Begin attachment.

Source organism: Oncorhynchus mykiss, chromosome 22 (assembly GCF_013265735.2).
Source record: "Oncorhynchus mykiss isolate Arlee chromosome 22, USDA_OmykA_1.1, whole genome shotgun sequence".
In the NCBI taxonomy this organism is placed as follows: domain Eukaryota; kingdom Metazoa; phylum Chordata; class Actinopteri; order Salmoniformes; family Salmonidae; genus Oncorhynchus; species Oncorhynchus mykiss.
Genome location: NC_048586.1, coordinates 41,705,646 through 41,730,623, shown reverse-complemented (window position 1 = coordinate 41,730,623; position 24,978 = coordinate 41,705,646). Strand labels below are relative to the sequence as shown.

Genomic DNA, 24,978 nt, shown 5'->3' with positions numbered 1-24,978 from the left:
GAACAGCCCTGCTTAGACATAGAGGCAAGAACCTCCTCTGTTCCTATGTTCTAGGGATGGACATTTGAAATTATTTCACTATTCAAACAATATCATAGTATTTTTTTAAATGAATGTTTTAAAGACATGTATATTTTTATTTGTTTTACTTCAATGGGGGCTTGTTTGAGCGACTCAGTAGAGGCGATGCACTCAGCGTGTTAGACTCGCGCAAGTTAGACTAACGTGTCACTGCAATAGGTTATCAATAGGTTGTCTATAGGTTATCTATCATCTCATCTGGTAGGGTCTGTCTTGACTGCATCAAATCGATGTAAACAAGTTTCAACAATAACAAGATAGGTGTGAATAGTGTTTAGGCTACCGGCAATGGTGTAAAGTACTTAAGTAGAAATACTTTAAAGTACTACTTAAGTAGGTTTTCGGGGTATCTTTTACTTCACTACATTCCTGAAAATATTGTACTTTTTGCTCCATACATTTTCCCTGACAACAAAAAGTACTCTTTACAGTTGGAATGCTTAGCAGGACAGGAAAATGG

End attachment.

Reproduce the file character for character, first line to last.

Source organism: Oncorhynchus mykiss, chromosome 22 (assembly GCF_013265735.2).
Source record: "Oncorhynchus mykiss isolate Arlee chromosome 22, USDA_OmykA_1.1, whole genome shotgun sequence".
In the NCBI taxonomy this organism is placed as follows: domain Eukaryota; kingdom Metazoa; phylum Chordata; class Actinopteri; order Salmoniformes; family Salmonidae; genus Oncorhynchus; species Oncorhynchus mykiss.
Genome location: NC_048586.1, coordinates 41,705,646 through 41,730,623, shown reverse-complemented (window position 1 = coordinate 41,730,623; position 24,978 = coordinate 41,705,646). Strand labels below are relative to the sequence as shown.

Genomic DNA, 24,978 nt, shown 5'->3' with positions numbered 1-24,978 from the left:
GAACAGCCCTGCTTAGACATAGAGGCAAGAACCTCCTCTGTTCCTATGTTCTAGGGATGGACATTTGAAATTATTTCACTATTCAAACAATATCATAGTATTTTTTTAAATGAATGTTTTAAAGACATGTATATTTTTATTTGTTTTACTTCAATGGGGGCTTGTTTGAGCGACTCAGTAGAGGCGATGCACTCAGCGTGTTAGACTCGCGCAAGTTAGACTAACGTGTCACTGCAATAGGTTATCAATAGGTTGTCTATAGGTTATCTATCATCTCATCTGGTAGGGTCTGTCTTGACTGCATCAAATCGATGTAAACAAGTTTCAACAATAACAAGATAGGTGTGAATAGTGTTTAGGCTACCGGCAATGGTGTAAAGTACTTAAGTAGAAATACTTTAAAGTACTACTTAAGTAGGTTTTCGGGGTATCTTTTACTTCACTACATTCCTGAAAATATTGTACTTTTTGCTCCATACATTTTCCCTGACAACAAAAAGTACTCTTTACAGTTGGAATGCTTAGCAGGACAGGAAAATGG